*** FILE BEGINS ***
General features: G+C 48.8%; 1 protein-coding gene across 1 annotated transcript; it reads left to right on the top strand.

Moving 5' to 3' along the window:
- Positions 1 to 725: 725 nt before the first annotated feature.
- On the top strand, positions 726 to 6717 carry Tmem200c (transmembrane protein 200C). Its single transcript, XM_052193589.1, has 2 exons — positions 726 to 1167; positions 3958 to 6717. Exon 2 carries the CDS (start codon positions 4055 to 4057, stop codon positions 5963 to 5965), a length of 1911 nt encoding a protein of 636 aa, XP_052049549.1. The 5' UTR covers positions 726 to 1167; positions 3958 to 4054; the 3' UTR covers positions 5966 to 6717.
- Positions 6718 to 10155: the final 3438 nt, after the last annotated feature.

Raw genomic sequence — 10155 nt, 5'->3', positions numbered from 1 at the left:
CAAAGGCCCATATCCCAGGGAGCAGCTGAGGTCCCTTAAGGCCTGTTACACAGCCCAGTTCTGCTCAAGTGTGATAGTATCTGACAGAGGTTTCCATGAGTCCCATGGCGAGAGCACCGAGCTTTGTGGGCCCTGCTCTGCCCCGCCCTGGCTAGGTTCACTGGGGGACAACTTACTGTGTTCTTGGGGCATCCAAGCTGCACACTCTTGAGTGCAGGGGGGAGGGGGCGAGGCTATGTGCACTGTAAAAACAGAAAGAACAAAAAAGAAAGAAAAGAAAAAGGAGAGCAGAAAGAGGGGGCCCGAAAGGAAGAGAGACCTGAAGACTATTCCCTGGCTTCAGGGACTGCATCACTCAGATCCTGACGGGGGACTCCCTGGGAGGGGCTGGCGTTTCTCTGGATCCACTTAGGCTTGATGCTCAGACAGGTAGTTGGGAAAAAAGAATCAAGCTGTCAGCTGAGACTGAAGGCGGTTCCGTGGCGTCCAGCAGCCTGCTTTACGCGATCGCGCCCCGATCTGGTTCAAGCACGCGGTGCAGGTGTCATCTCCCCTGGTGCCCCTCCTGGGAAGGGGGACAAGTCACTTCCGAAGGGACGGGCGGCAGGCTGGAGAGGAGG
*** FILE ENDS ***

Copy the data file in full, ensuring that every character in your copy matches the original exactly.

General features: G+C 48.8%; 1 protein-coding gene across 1 annotated transcript; it reads left to right on the top strand.

Moving 5' to 3' along the window:
- Positions 1 to 725: 725 nt before the first annotated feature.
- On the top strand, positions 726 to 6717 carry Tmem200c (transmembrane protein 200C). Its single transcript, XM_052193589.1, has 2 exons — positions 726 to 1167; positions 3958 to 6717. Exon 2 carries the CDS (start codon positions 4055 to 4057, stop codon positions 5963 to 5965), a length of 1911 nt encoding a protein of 636 aa, XP_052049549.1. The 5' UTR covers positions 726 to 1167; positions 3958 to 4054; the 3' UTR covers positions 5966 to 6717.
- Positions 6718 to 10155: the final 3438 nt, after the last annotated feature.

Raw genomic sequence — 10155 nt, 5'->3', positions numbered from 1 at the left:
CAAAGGCCCATATCCCAGGGAGCAGCTGAGGTCCCTTAAGGCCTGTTACACAGCCCAGTTCTGCTCAAGTGTGATAGTATCTGACAGAGGTTTCCATGAGTCCCATGGCGAGAGCACCGAGCTTTGTGGGCCCTGCTCTGCCCCGCCCTGGCTAGGTTCACTGGGGGACAACTTACTGTGTTCTTGGGGCATCCAAGCTGCACACTCTTGAGTGCAGGGGGGAGGGGGCGAGGCTATGTGCACTGTAAAAACAGAAAGAACAAAAAAGAAAGAAAAGAAAAAGGAGAGCAGAAAGAGGGGGCCCGAAAGGAAGAGAGACCTGAAGACTATTCCCTGGCTTCAGGGACTGCATCACTCAGATCCTGACGGGGGACTCCCTGGGAGGGGCTGGCGTTTCTCTGGATCCACTTAGGCTTGATGCTCAGACAGGTAGTTGGGAAAAAAGAATCAAGCTGTCAGCTGAGACTGAAGGCGGTTCCGTGGCGTCCAGCAGCCTGCTTTACGCGATCGCGCCCCGATCTGGTTCAAGCACGCGGTGCAGGTGTCATCTCCCCTGGTGCCCCTCCTGGGAAGGGGGACAAGTCACTTCCGAAGGGACGGGCGGCAGGCTGGAGAGGAGG